From Slovenia, with thumbs held high we continued our journey to France and the grape picking that awaited us there and passed through Italy.
Remzi, the first person from Kosovo I’ve had the privilege of meeting, fascinated and enticed me to the country he was born in as Lidiya and myself sampled his plums and two delicious croissants gifted to us to aid our journey. 🙂
Elia, picked us up and shortly after stopped in his home town of Portogruaro, Italy, without announcement starting a walking tour of a place he was clearly taken with. The unexpected stop off meant a very connected or real contribution to what otherwise would have been a flyby of the incredibly rich and beautiful country.
France was crossed in a day, passing through Mont Blanc to a truck stop within 100km of Bordeaux thanks to a fortunate series of hospitable truck drivers, from Poland, Bulgaria, then France, sharing their mobile homes with us.
In Bordeaux a series of unexpected and what I have no referred to as challenging events began. Delayed grape picking work, the vendange, meant ten days of waiting and searching. A night’s rest thanks to the fantastic Ivana, a friend from Macedonia, who Lidiya met in the States several years back, gave us a well needed pit stop. We spent a couple of nights camping at the Saint Émillion train station, thinking and acting on the possibilities our thoughts resulted in; knocking on Château doors looking for other work, before that which we had months before secured started. A group of French Roma were staying at the parking lot of the train station and helped us greatly during our short residency there. They kept an eye on the heavier part of our baggage during the day while we searched, gave us some advice on finding work, which they were also hard searching for, drove us to a nearby village and invited us to have dinner with them. Their support and company made train station life considerably more pleasant than I imagine it would have been without.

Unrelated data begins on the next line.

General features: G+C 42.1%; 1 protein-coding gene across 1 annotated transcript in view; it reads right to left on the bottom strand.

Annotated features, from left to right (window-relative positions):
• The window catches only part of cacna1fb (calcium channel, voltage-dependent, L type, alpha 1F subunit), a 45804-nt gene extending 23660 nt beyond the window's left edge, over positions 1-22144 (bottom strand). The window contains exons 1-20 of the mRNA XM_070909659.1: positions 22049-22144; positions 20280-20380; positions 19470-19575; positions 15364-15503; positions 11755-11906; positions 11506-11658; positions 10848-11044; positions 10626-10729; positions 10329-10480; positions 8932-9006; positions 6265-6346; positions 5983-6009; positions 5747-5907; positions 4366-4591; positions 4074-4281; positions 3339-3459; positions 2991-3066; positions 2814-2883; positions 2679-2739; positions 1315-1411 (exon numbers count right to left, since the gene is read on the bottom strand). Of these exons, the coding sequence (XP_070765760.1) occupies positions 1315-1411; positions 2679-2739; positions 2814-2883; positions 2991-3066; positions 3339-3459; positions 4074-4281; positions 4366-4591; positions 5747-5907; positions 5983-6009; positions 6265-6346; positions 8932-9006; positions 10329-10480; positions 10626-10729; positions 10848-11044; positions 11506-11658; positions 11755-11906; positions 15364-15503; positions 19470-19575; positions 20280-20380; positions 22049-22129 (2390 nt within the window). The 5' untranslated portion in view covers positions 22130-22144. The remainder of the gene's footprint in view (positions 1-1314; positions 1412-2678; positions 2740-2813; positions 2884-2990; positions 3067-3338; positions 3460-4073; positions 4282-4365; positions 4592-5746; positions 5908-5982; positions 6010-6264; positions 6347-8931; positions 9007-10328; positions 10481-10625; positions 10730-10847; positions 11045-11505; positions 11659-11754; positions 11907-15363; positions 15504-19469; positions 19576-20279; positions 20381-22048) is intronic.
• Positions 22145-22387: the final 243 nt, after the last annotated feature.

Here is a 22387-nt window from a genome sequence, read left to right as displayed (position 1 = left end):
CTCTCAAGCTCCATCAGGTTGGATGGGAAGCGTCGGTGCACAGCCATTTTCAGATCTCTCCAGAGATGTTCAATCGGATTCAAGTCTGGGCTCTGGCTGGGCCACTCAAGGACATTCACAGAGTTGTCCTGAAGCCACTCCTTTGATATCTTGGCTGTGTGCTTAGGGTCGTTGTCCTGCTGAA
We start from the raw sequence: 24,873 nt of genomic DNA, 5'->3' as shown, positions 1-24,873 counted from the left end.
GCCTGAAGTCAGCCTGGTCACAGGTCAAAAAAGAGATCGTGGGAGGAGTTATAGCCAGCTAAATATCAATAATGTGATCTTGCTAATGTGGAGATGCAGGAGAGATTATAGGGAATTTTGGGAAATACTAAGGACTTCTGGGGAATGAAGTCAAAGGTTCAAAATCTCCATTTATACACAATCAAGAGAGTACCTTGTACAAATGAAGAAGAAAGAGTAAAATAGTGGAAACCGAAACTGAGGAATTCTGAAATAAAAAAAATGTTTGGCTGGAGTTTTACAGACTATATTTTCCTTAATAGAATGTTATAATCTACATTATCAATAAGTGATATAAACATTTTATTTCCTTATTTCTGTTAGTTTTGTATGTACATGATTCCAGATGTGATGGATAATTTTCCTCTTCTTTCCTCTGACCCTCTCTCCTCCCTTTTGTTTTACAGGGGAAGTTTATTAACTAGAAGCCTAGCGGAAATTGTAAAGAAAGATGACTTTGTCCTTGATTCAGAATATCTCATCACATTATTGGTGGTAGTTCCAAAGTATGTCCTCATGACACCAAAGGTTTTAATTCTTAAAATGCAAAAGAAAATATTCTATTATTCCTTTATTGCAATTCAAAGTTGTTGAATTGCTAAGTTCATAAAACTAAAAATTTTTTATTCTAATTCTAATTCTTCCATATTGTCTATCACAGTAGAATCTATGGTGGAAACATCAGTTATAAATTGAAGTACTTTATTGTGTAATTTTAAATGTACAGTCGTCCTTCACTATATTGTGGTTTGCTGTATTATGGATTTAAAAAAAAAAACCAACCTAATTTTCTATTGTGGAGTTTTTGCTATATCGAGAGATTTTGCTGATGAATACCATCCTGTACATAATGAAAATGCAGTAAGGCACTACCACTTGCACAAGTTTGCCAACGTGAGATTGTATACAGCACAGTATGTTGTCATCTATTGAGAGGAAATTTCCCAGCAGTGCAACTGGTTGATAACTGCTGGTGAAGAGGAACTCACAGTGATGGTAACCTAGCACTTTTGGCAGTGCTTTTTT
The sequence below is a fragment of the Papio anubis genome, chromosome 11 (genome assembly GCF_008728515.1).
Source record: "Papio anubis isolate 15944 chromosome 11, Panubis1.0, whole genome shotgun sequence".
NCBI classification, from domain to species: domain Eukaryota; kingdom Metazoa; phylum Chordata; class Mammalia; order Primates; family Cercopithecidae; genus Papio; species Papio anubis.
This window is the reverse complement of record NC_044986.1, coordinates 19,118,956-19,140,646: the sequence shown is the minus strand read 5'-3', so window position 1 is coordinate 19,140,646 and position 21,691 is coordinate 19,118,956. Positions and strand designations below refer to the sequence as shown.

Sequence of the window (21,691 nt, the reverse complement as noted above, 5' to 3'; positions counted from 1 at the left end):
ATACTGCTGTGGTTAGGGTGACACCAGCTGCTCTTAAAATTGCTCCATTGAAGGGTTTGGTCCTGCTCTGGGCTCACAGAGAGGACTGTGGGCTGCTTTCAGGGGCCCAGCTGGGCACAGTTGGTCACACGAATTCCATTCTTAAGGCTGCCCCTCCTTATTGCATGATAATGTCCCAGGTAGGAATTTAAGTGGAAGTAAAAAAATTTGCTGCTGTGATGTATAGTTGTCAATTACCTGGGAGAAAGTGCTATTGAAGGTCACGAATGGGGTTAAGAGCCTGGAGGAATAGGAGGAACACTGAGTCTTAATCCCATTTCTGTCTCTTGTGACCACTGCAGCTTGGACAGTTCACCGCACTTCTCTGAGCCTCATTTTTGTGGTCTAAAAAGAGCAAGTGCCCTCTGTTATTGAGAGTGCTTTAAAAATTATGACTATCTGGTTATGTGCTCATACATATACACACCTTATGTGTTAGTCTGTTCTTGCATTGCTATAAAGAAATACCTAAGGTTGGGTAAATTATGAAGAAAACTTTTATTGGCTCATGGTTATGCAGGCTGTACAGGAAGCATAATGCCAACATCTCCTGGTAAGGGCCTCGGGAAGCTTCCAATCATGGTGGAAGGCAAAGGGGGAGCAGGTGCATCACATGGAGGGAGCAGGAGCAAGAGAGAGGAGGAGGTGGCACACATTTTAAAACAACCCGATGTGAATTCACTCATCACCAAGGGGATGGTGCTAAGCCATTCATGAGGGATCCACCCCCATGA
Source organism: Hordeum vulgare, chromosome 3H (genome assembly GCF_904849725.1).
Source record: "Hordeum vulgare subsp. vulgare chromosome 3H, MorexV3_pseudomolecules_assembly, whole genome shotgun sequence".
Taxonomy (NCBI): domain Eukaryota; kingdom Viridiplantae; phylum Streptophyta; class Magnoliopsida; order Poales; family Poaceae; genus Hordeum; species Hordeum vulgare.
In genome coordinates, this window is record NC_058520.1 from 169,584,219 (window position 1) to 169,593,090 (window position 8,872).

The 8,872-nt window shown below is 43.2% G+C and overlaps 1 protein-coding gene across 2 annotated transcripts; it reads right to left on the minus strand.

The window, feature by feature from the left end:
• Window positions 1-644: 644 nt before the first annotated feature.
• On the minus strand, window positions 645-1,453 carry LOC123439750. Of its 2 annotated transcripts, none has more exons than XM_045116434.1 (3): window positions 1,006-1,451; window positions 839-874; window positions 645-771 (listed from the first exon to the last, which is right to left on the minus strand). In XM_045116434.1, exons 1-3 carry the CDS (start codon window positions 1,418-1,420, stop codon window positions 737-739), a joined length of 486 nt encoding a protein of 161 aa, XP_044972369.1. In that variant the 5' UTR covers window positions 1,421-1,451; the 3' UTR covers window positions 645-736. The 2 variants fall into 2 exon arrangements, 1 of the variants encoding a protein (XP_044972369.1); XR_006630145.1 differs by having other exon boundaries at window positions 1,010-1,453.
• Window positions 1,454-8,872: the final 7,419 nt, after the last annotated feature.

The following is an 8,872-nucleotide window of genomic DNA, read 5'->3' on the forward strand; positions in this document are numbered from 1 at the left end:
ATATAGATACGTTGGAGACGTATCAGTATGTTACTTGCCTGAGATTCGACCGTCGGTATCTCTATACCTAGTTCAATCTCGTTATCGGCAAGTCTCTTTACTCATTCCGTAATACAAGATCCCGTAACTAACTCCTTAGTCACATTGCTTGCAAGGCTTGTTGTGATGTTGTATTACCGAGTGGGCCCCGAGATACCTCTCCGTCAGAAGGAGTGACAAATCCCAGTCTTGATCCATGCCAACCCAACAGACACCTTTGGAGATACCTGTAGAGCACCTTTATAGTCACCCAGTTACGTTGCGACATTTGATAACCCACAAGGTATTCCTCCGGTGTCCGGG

An unhelpful phone call ended up being our most promising opportunity and we gambled and took a taxi to a vineyard in hope. The secretary there was cold to say the least. I have a rake of other appropriate descriptive words quite clear in mind now, but I will put them aside; they’re all a little gray and I prefer my life and writing to be in colour. 🙂
The positive outcome of the last effort was that we ended up at our assigned vineyard seven days early and settled in quite well. Staying in one place was much welcomed, we had a shower and bathroom, albeit with cold water and we had figs and apples, perfectly ripe and perfectly tasting.
The surroundings encouraged regular stops to just look and breath, they brought a very happy calmness that was especially appreciated after the inelegant series of events just mentioned. I picked a sheltered spot for the tent and faced it a little south of east so the first brave peak out of the partly unzipped entrance most often saw sleepy eyes greeted by the most incredible glowing sky, preparing itself for the sun; the pre-rise. Maybe because of the elevated position of the vineyard, the sky always seemed vast, a particular vastness that seemed unique to this area, that opened you up a little.
Liam, my brother joined us and was welcomed by a little drama, but the following morning with positive minds and bodies the week’s work started and continued very well.
A short stop off in Paris was made perfect with the company and guidance of Elena, who lead our eyes to the greatest and warmest part of our experience in the city.
A bus across Belgium and Germany, interrupted by a short and pleasant ferry ride, brought us to Denmark, the country we’ve decided to identify as the last leg of this trip, although our travels will by no means end here. For Denmark, I have something I want to discuss and I need a bit of space for that, so I will end this quick and very summarised summary of events here and let photos fill in some of the blanks.
I intended to write about this thought, the something I want to discuss, and the first part of our Danish experience, but this post is what came out. I remember reading Screenplay, a book on screenwriting by Syd Field, which suggested a solution for writers block; to just write what comes regardless if it’s the direction you want to go in. Once you start writing anything you are no longer blocked, you are writing, and once then undesired or distracting thoughts, where ever they come from, have been written down maybe it will clear the path for that which is desired. I feel this is somewhat the case here, I had to get this onto some kind of paper to begin the next piece. A piece of something that I feel is taking form, I’ve named it, but I don’t feel like sharing the name yet. 🙂
Life is beautiful and people come in such colours as we can not imagine. 🙂